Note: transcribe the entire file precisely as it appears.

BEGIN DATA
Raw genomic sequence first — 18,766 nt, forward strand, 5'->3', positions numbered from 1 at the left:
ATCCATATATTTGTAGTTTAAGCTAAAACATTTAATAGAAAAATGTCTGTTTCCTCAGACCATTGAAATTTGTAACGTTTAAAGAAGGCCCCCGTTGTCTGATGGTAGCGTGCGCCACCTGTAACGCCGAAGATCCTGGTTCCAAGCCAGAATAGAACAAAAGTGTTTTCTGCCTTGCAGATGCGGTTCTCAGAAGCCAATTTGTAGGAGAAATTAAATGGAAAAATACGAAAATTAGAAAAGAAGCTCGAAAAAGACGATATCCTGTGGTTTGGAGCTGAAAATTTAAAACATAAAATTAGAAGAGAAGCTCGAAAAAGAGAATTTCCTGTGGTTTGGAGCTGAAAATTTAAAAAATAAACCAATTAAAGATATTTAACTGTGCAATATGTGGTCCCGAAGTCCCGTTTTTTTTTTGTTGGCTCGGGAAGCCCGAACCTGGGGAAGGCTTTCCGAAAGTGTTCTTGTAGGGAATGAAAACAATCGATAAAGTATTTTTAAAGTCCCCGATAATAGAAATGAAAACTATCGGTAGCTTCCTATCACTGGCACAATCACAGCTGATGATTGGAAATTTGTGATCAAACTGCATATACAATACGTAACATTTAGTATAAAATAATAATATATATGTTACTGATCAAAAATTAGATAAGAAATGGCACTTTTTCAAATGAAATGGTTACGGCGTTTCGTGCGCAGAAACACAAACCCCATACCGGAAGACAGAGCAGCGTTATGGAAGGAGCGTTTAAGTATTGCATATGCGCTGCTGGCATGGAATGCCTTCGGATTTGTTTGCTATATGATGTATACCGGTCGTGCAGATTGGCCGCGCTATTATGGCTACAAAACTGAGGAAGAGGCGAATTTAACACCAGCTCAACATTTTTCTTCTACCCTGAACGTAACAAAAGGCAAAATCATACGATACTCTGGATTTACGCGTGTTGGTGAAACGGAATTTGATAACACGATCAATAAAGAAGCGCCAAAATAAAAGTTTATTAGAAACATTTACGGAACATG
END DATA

Raw genomic sequence first — 18,766 nt, forward strand, 5'->3', positions numbered from 1 at the left:
ATCCATATATTTGTAGTTTAAGCTAAAACATTTAATAGAAAAATGTCTGTTTCCTCAGACCATTGAAATTTGTAACGTTTAAAGAAGGCCCCCGTTGTCTGATGGTAGCGTGCGCCACCTGTAACGCCGAAGATCCTGGTTCCAAGCCAGAATAGAACAAAAGTGTTTTCTGCCTTGCAGATGCGGTTCTCAGAAGCCAATTTGTAGGAGAAATTAAATGGAAAAATACGAAAATTAGAAAAGAAGCTCGAAAAAGACGATATCCTGTGGTTTGGAGCTGAAAATTTAAAACATAAAATTAGAAGAGAAGCTCGAAAAAGAGAATTTCCTGTGGTTTGGAGCTGAAAATTTAAAAAATAAACCAATTAAAGATATTTAACTGTGCAATATGTGGTCCCGAAGTCCCGTTTTTTTTTTGTTGGCTCGGGAAGCCCGAACCTGGGGAAGGCTTTCCGAAAGTGTTCTTGTAGGGAATGAAAACAATCGATAAAGTATTTTTAAAGTCCCCGATAATAGAAATGAAAACTATCGGTAGCTTCCTATCACTGGCACAATCACAGCTGATGATTGGAAATTTGTGATCAAACTGCATATACAATACGTAACATTTAGTATAAAATAATAATATATATGTTACTGATCAAAAATTAGATAAGAAATGGCACTTTTTCAAATGAAATGGTTACGGCGTTTCGTGCGCAGAAACACAAACCCCATACCGGAAGACAGAGCAGCGTTATGGAAGGAGCGTTTAAGTATTGCATATGCGCTGCTGGCATGGAATGCCTTCGGATTTGTTTGCTATATGATGTATACCGGTCGTGCAGATTGGCCGCGCTATTATGGCTACAAAACTGAGGAAGAGGCGAATTTAACACCAGCTCAACATTTTTCTTCTACCCTGAACGTAACAAAAGGCAAAATCATACGATACTCTGGATTTACGCGTGTTGGTGAAACGGAATTTGATAACACGATCAATAAAGAAGCGCCAAAATAAAAGTTTATTAGAAACATTTACGGAACATG